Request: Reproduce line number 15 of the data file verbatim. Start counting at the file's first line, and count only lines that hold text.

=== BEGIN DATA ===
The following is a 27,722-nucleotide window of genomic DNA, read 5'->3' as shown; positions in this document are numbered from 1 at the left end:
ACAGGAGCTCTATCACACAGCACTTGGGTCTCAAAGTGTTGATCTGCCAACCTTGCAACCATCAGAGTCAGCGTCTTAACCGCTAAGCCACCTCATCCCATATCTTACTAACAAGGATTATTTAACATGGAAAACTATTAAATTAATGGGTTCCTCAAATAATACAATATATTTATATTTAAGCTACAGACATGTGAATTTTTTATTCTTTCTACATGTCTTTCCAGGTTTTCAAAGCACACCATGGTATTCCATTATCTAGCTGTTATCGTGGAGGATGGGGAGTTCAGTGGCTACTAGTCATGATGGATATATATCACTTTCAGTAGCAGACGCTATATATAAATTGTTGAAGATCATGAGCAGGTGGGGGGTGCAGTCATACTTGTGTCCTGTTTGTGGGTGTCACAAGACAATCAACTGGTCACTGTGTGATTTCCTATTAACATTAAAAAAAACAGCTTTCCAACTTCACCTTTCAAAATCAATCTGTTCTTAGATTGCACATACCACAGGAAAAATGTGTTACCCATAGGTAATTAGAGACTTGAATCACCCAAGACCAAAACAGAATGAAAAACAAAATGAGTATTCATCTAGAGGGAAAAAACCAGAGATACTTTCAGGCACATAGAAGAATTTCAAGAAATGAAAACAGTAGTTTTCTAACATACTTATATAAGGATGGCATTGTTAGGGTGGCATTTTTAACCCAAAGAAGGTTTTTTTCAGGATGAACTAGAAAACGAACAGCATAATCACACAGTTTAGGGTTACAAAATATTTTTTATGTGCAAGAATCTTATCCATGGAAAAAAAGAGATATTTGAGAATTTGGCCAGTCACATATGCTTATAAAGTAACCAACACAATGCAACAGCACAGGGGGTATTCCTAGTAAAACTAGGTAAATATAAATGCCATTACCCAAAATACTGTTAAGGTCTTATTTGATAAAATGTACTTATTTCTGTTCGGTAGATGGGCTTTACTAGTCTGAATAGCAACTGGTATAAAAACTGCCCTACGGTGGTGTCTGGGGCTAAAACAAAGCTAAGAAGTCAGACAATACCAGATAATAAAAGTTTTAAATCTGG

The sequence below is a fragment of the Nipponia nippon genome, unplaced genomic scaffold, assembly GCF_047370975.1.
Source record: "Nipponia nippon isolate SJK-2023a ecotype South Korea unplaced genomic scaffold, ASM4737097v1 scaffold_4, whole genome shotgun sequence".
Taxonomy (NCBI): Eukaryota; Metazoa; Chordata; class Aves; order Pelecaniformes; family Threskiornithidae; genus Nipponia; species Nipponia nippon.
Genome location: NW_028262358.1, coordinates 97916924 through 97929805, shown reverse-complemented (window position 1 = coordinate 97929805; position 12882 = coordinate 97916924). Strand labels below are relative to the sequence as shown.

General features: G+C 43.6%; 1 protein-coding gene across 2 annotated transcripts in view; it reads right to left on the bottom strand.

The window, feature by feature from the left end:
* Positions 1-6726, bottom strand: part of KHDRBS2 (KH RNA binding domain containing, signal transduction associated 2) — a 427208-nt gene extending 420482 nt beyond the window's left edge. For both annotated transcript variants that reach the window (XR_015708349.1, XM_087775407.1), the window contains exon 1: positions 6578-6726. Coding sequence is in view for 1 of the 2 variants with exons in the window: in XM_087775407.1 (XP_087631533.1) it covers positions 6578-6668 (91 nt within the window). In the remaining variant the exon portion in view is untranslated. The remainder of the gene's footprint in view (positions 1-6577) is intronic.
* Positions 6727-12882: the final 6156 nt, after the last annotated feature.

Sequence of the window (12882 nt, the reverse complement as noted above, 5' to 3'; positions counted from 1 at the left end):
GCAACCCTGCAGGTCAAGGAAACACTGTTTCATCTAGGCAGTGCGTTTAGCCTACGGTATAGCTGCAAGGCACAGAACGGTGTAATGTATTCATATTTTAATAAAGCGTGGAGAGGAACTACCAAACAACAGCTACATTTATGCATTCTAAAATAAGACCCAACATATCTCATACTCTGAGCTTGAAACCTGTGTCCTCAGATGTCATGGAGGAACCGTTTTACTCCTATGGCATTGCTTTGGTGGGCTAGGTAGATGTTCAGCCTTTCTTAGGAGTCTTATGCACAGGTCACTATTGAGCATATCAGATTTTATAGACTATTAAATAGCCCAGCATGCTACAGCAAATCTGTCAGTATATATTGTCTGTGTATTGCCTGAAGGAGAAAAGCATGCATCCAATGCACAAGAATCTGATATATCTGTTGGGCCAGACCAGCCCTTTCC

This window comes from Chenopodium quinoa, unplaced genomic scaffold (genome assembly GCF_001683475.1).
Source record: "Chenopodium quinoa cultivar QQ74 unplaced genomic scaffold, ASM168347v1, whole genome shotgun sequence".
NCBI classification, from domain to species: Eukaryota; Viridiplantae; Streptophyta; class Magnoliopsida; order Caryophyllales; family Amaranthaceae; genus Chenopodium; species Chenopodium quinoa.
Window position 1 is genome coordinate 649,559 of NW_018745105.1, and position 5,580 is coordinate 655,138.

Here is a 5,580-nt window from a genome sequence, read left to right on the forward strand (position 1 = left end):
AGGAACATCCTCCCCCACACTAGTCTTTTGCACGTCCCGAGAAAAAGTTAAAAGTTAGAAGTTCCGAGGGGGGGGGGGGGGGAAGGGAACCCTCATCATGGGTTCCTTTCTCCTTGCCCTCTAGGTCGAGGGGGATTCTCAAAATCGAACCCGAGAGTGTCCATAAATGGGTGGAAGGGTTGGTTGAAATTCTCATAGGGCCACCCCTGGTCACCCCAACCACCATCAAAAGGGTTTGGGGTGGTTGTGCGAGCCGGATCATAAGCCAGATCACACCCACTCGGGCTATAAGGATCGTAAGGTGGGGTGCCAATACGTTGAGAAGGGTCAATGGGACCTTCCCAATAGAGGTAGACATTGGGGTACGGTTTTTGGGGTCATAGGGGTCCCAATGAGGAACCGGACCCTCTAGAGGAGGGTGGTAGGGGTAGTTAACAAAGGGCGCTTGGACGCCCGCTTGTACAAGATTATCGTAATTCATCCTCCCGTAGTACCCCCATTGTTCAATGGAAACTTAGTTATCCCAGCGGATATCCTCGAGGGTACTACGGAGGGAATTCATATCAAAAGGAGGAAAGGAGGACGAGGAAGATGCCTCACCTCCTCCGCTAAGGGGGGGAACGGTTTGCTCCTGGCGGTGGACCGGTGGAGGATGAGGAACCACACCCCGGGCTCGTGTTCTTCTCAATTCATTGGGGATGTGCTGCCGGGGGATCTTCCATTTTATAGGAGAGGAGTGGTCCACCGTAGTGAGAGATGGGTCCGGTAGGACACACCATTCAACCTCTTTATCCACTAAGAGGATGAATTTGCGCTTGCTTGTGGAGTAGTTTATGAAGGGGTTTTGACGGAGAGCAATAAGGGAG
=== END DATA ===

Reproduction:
NCBI classification, from domain to species: Eukaryota; Viridiplantae; Streptophyta; class Magnoliopsida; order Caryophyllales; family Amaranthaceae; genus Chenopodium; species Chenopodium quinoa.